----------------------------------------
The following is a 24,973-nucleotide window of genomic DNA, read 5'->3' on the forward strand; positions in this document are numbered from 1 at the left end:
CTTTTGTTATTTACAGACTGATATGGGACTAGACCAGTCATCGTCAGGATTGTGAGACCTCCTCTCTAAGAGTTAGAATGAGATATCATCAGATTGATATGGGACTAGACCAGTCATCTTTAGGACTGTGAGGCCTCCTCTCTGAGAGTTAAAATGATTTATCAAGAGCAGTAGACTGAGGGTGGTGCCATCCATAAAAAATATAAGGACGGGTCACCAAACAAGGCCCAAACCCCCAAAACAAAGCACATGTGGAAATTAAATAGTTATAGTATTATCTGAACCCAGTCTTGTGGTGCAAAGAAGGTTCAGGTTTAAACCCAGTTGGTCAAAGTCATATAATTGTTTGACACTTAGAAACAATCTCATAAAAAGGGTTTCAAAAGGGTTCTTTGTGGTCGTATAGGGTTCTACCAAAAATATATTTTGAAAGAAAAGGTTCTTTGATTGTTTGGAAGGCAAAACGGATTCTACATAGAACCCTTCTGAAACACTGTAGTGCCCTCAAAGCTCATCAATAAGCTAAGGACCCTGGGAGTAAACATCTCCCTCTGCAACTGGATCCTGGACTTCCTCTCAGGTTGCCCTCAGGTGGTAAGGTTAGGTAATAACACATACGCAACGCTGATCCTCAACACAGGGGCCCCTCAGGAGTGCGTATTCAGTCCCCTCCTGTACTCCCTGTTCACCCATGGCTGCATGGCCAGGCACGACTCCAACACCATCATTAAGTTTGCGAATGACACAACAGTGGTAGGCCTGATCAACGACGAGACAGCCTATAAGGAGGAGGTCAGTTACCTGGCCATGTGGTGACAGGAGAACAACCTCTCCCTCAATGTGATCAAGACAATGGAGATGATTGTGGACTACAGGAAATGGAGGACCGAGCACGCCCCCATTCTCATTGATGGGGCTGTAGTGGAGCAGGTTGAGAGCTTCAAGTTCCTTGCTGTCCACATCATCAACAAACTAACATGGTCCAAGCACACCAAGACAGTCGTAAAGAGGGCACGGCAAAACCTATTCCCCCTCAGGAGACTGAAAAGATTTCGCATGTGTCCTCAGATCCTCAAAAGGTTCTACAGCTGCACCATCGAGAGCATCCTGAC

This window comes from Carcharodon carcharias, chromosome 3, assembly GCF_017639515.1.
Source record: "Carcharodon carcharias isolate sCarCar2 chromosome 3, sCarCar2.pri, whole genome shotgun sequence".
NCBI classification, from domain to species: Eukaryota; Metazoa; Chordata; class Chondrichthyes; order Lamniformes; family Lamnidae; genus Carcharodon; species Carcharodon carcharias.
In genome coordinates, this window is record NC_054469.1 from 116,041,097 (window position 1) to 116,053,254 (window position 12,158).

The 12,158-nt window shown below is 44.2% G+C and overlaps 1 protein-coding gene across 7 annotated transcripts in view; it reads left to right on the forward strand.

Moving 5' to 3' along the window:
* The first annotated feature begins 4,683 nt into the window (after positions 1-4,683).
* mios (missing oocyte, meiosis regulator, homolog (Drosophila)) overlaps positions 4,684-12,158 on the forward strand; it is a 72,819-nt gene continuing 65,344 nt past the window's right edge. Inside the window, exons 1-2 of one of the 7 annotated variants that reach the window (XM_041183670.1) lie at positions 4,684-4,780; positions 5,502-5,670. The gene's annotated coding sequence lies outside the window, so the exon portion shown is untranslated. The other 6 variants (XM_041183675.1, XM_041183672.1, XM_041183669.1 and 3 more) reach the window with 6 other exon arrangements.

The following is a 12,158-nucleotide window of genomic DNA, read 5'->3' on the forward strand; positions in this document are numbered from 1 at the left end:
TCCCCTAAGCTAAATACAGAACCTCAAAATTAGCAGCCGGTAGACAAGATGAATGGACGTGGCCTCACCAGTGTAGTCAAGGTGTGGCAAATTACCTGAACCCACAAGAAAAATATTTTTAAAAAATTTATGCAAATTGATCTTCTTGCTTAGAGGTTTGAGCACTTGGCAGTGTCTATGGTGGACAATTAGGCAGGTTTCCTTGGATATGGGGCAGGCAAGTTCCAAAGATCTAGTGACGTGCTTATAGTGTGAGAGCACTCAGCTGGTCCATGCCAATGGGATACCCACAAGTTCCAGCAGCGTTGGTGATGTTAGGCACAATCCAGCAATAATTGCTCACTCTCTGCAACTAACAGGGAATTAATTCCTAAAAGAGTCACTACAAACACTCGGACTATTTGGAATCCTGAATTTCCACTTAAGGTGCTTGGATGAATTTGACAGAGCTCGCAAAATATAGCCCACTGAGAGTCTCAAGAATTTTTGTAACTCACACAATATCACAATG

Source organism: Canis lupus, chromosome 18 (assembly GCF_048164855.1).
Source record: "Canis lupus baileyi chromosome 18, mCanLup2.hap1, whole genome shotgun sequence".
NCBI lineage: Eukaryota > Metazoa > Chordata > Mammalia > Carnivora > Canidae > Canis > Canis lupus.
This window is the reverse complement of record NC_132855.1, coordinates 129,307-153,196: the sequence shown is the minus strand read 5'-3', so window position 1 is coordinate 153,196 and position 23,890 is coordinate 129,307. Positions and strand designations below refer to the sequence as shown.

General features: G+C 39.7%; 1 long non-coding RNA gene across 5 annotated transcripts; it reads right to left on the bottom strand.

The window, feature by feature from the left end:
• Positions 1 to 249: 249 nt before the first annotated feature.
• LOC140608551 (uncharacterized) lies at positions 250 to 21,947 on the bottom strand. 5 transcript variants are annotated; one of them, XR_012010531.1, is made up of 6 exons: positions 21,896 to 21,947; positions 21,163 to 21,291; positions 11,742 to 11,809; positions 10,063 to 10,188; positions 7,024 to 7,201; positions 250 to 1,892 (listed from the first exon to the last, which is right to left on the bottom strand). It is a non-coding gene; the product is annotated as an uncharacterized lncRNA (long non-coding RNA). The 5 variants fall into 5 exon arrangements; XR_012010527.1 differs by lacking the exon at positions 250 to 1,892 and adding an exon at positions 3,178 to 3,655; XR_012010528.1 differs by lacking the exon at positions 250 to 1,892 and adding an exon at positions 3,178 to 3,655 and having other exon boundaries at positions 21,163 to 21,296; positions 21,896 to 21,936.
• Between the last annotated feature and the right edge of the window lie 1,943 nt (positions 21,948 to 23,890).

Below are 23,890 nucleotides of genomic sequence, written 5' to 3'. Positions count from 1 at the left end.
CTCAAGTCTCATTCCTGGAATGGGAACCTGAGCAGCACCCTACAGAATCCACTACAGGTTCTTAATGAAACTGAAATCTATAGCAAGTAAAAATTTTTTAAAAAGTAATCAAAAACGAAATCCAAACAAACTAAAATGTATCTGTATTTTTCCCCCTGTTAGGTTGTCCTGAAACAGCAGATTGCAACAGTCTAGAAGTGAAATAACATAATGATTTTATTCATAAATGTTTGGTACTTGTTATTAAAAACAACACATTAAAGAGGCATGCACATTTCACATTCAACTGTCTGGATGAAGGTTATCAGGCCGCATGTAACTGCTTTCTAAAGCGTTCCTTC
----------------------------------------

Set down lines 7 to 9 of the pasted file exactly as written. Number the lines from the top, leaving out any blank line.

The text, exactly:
The 12,158-nt window shown below is 44.2% G+C and overlaps 1 protein-coding gene across 7 annotated transcripts in view; it reads left to right on the forward strand.

Moving 5' to 3' along the window:
* The first annotated feature begins 4,683 nt into the window (after positions 1-4,683).